First off, I want to offer my sincere apology to Sue Grafton for using (stealing??) her approach for the titles of her many outstanding mystery novels for this series of articles that I hope makes you a happier and more effective leader working with a truly empowered team that really enjoys what they do! Oh, and if you have not read any of Ms. Grafton novels I highly recommend that you give her a try.
“The longer I live, the more I realize the impact of attitude on life. Attitude to me is more important than facts. It is more important than the past, than education, than money, than circumstances, than failures, than successes, than what other people think or say or do. It is more important than appearance, giftedness of skill. It will make or break a company…a church…a home. The remarkable thing is we have a choice every day regarding the attitude we will embrace for that day. We cannot change our past…we cannot change the fact that people will act in a certain way. We cannot change the inevitable. The only thing we can do is play on the one string we have, and that is our attitude…I am convinced that life is 10% what happens to me and 90% how I react to it. And so it is with you…we are in charge of our ATTITUDES.”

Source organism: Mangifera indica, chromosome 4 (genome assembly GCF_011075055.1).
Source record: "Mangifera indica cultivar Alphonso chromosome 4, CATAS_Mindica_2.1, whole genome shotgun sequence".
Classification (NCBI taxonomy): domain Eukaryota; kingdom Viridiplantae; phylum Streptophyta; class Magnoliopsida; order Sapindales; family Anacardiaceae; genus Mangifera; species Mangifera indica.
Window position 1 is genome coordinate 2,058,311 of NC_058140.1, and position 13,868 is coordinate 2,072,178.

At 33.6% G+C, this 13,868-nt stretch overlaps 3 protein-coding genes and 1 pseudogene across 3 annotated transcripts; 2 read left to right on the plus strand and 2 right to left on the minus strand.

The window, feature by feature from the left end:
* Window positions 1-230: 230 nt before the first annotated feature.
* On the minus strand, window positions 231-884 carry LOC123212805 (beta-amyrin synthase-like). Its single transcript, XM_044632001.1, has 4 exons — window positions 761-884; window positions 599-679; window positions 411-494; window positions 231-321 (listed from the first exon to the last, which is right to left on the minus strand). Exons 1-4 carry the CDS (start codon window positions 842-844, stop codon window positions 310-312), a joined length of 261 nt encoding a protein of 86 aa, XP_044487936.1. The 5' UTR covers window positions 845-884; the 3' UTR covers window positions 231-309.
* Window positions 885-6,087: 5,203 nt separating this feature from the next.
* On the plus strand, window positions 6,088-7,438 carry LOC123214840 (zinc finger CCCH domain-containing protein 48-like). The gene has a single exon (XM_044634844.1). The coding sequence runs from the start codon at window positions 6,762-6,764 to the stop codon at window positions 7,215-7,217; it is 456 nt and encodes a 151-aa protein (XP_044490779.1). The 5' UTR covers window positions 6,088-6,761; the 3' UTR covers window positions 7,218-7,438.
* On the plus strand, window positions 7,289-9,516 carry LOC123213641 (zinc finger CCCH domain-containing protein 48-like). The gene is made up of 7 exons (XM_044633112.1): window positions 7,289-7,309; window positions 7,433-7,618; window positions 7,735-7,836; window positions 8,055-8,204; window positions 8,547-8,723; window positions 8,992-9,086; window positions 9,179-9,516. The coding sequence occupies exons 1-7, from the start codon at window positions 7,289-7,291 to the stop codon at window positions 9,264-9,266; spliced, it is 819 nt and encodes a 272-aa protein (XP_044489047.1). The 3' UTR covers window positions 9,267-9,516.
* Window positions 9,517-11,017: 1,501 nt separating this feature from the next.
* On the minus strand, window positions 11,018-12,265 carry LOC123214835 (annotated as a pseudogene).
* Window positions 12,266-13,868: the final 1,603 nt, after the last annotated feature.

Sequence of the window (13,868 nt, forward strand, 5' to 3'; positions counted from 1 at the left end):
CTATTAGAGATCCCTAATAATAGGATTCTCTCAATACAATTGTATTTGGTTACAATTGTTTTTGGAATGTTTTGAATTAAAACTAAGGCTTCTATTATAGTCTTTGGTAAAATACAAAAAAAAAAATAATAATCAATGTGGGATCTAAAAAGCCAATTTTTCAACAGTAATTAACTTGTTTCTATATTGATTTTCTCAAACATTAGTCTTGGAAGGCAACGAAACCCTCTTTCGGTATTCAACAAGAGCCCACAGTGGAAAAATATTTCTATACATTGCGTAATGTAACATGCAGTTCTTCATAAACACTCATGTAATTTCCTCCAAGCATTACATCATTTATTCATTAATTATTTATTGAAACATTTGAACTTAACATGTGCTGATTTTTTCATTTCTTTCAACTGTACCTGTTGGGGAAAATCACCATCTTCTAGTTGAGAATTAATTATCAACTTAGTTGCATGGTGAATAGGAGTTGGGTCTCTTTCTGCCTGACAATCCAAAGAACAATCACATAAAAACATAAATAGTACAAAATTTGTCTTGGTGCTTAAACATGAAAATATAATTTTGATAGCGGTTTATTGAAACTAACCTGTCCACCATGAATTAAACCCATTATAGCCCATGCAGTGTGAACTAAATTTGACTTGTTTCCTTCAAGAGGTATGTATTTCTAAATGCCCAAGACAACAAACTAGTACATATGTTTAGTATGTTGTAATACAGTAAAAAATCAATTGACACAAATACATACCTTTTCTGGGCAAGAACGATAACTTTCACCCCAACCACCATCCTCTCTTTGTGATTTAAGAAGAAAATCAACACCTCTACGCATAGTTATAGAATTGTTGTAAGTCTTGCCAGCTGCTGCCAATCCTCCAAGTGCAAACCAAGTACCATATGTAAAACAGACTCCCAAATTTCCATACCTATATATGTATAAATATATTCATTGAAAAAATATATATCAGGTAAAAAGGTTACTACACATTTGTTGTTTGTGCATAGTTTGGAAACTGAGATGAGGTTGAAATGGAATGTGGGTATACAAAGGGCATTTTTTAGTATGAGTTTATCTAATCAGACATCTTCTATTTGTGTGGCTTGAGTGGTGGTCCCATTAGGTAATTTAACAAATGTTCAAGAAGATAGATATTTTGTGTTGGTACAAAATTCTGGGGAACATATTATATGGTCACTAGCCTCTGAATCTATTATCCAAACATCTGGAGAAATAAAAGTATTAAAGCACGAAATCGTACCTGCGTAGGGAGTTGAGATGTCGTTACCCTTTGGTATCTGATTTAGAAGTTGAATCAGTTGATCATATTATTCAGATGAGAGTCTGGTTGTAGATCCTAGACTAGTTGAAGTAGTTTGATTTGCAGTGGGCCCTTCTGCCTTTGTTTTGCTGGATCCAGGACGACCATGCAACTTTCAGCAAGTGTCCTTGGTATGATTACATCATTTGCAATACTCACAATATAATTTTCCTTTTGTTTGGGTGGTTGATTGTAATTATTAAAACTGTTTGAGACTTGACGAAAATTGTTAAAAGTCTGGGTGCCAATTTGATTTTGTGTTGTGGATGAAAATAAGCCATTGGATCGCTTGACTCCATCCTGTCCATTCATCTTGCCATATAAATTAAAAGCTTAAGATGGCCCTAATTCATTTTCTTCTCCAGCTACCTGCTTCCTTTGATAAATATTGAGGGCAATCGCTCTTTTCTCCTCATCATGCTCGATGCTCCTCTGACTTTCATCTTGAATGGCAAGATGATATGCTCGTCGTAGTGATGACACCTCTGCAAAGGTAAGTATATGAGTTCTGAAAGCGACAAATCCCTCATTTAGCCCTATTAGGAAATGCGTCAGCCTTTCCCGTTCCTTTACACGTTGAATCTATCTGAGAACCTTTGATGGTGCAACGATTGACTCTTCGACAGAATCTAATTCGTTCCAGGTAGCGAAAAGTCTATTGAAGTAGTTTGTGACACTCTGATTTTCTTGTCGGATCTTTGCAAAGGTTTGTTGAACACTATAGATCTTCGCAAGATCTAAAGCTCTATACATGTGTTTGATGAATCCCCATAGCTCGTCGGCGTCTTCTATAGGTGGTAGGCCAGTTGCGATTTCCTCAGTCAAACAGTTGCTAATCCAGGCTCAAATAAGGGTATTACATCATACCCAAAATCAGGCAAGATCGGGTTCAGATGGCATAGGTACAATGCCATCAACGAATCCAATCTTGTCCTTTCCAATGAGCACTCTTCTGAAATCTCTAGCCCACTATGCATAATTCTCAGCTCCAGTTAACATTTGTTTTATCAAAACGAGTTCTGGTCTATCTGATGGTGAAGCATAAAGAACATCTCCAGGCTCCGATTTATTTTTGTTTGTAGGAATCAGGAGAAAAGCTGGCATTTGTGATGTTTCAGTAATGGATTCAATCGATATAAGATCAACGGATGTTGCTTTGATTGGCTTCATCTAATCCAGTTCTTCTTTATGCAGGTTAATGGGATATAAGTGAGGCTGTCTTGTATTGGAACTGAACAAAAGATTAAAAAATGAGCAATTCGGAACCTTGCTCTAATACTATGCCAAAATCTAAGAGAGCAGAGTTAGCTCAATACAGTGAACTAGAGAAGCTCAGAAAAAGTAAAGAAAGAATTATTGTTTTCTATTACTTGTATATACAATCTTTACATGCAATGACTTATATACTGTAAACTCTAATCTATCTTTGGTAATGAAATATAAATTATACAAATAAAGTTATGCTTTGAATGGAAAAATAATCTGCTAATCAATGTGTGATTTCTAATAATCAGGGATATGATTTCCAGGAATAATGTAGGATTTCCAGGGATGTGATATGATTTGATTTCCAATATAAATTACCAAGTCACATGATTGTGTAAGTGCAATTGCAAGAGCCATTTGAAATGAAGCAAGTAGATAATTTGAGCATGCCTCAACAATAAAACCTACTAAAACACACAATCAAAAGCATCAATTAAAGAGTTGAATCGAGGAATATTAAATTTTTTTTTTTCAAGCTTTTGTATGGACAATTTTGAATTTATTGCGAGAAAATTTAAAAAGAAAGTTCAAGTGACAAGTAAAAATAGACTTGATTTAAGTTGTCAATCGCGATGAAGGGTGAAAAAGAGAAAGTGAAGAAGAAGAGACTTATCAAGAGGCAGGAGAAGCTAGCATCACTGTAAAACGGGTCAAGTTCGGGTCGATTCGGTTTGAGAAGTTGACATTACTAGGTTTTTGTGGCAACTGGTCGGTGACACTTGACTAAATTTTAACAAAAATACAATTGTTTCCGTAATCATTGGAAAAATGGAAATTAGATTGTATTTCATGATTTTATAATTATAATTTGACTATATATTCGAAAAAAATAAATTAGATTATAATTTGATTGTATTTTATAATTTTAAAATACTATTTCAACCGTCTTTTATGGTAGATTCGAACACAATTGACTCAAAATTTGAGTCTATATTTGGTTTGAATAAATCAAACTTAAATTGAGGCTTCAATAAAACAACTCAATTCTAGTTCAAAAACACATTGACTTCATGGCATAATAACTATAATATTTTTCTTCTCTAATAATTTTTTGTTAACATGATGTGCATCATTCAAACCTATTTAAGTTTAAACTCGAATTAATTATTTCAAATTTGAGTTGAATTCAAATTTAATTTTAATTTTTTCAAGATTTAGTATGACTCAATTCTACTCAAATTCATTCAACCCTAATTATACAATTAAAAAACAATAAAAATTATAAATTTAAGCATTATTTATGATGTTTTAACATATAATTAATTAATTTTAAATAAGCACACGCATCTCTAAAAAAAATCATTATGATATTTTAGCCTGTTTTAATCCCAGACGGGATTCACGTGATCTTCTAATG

- Charles Swindoll
There’s not really much that I can add to Reverend Swindoll’s quote except that we all need to live with that kind of attitude about our attitudes. I discovered this quote while reading one of his books on faith years ago and it stuck with me.